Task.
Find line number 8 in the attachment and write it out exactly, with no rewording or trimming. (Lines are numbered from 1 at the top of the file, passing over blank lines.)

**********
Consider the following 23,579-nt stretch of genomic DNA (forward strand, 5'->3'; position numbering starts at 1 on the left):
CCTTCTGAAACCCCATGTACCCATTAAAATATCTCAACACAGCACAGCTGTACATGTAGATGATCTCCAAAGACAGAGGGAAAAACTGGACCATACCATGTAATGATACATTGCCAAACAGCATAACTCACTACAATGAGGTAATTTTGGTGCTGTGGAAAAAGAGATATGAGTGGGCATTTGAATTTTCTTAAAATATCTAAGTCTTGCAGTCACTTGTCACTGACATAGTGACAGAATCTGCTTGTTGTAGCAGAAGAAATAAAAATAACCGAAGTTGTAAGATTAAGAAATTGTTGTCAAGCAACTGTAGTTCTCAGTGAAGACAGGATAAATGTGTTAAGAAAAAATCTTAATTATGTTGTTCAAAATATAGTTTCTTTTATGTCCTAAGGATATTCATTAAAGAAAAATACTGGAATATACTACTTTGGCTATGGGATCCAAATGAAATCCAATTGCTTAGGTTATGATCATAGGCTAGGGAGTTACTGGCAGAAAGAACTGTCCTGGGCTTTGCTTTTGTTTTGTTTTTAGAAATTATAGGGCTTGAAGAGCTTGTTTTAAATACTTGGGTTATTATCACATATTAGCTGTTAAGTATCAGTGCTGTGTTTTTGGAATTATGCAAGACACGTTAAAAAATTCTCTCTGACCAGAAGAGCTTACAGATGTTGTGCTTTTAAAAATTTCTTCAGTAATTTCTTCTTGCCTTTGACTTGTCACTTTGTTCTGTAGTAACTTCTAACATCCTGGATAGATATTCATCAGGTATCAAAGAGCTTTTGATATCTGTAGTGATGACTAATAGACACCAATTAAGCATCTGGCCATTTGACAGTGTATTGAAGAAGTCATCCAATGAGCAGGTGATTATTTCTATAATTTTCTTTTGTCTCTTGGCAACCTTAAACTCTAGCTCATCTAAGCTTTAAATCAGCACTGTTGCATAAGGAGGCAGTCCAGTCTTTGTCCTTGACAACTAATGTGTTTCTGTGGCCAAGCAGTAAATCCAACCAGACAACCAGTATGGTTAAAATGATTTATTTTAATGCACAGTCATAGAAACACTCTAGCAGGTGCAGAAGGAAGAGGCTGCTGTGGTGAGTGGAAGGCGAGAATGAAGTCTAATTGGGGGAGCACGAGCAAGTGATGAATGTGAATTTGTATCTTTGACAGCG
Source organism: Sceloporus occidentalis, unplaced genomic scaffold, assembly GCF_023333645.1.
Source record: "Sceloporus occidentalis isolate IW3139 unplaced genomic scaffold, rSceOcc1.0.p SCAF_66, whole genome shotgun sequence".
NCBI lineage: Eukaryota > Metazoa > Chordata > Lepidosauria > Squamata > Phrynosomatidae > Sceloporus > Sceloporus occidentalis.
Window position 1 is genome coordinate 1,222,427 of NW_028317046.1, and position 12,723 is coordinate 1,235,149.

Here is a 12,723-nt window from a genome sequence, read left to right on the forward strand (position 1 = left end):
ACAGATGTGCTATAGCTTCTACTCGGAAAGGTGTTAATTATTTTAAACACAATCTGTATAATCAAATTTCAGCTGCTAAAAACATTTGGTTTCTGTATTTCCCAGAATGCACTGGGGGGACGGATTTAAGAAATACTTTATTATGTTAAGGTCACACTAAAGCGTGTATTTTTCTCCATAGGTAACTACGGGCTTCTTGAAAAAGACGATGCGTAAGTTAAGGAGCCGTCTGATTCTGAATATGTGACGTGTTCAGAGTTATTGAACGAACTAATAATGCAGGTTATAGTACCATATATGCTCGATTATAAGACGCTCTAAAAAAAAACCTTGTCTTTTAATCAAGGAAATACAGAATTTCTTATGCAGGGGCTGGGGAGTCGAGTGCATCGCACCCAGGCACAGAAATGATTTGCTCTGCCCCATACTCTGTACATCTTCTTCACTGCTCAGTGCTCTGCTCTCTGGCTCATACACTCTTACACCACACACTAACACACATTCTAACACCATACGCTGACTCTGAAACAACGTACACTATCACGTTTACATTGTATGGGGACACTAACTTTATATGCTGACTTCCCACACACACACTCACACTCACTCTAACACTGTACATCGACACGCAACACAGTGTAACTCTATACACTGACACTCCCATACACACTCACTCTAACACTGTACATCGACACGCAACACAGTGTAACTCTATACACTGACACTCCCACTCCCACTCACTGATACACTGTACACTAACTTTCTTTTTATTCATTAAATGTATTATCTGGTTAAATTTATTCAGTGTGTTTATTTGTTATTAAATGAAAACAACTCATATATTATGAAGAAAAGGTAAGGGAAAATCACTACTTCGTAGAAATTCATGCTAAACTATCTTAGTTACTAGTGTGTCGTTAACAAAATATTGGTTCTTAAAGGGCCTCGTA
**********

ACAGATGTGCTATAGCTTCTACTCGGAAAGGTGTTAATTATTTTAAACACAATCTGTATAATCAAATTTCAGCTGCTAAAAACATTTGGTTTCTGTATTTCCCAGAATGCACTGGGGGGACGGATTTAAGAAATACTTTATTATGTTAAGGTCACACTAAAGCGTGTATTTTTCTCCATAGGTAACTACGGGCTTCTTGAAAAAGACGATGCGTAAGTTAAGGAGCCGTCTGATTCTGAATATGTGACGTGTTCAGAGTTATTGAACGAACTAATAATGCAGGTTATAGTACCATATATGCTCGATTATAAGACGCTCTAAAAAAAAACCTTGTCTTTTAATCAAGGAAATACAGAATTTCTTATGCAGGGGCTGGGGAGTCGAGTGCATCGCACCCAGGCACAGAAATGATTTGCTCTGCCCCATACTCTGTACATCTTCTTCACTGCTCAGTGCTCTGCTCTCTGGCTCATACACTCTTACACCACACACTAACACACATTCTAACACCATACGCTGACTCTGAAACAACGTACACTATCACGTTTACATTGTATGGGGACACTAACTTTATATGCTGACTTCCCACACACACACTCACACTCACTCTAACACTGTACATCGACACGCAACACAGTGTAACTCTATACACTGACACTCCCATACACACTCACTCTAACACTGTACATCGACACGCAACACAGTGTAACTCTATACACTGACACTCCCACTCCCACTCACTGATACACTGTACACTAACTTTCTTTTTATTCATTAAATGTATTATCTGGTTAAATTTATTCAGTGTGTTTATTTGTTATTAAATGAAAACAACTCATATATTATGAAGAAAAGGTAAGGGAAAATCACTACTTCGTAGAAATTCATGCTAAACTATCTTAGTTACTAGTGTGTCGTTAACAAAATATTGGTTCTTAAAGGGCCTCGTA